Tuesday, February 9, 2021
Shot peening is the process used to harden, and improve the fatigue life, of metal objects.
For centuries, man has been using force on metal to improve fatigue life. We are all familiar with Hollywood movies showing blacksmiths repeatedly hammering metal to improve its strength. Shot peening is similar as it is a mechanical process to repeat that desired effect of the blacksmith.
Different machines are used in shot peening; air blast or wheel blast, but all have the same end result. In shot peening, small spherical balls are directed toward the surface of the metal object. These balls can be made of ceramic, glass, cut wire or steel. Upon impact, the balls create tiny craters/dimples on the metal. When a group of these balls/shotsimpact the surface they generate multiple indentations, resulting in the component being encased by a compressive stressed layer on the metal surface.
This induced compressive stress layer increases resistance to fatigue (including corrosion fatigue, stress corrosion and cavitation erosion) while also helping to resist the development and propagation of cracks.
The surface residual compressive stresses created by shot peening will differ depending on factors including the intensity and coverage of the peening media. Intensity is measured with an ‘Almen Strip Test’. This test includes blasting a size-determined strip of metal with the media and measuring the deformation of the strip. Using a formula and graphs, and repeating the process one can determine intensity. Coverage can be measured multiple ways to ensure complete coverage of the area requiring peening. All shot peening specifications will list the required intensity and coverage.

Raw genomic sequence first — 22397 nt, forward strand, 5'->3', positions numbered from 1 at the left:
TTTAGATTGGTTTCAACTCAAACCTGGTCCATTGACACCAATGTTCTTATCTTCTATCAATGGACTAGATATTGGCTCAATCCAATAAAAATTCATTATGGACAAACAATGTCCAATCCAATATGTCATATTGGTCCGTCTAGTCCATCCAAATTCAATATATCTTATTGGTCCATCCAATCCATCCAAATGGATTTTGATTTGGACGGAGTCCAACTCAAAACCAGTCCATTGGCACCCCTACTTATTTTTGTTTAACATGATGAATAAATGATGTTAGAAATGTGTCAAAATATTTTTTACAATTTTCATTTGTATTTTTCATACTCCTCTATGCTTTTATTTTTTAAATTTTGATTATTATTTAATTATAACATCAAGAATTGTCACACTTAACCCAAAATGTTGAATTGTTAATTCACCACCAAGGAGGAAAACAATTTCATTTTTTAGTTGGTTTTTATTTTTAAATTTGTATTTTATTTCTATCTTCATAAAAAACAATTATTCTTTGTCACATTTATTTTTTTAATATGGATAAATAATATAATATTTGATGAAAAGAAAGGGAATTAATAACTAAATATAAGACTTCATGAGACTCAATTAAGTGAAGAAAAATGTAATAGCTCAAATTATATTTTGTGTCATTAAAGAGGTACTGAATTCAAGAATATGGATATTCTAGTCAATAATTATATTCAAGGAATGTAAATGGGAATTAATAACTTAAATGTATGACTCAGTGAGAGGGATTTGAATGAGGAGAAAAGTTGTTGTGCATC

Not enough coverage or too weak of intensity will not sufficiently harden the metal. Too much peening will result in excessive cold working of the surface of the workpiece, which can lead to fatigue cracking. It is therefore important to take account of the material properties alongside the peening intensity and exposure time.
In addition to these applications, shot peening can be used for sand removal in foundries, descaling, and surface finishing for castings used in engine blocks and cylinder heads.
The process is also widely used to relieve tensile stresses created through work hardening in aircraft repairs. Where processes such as grinding can create tensile stresses, shot peening can replace these with beneficial compressive stresses. Depending on factors such as shot quality, material, intensity and coverage, shot peening can increase fatigue life by as much as 1000%.
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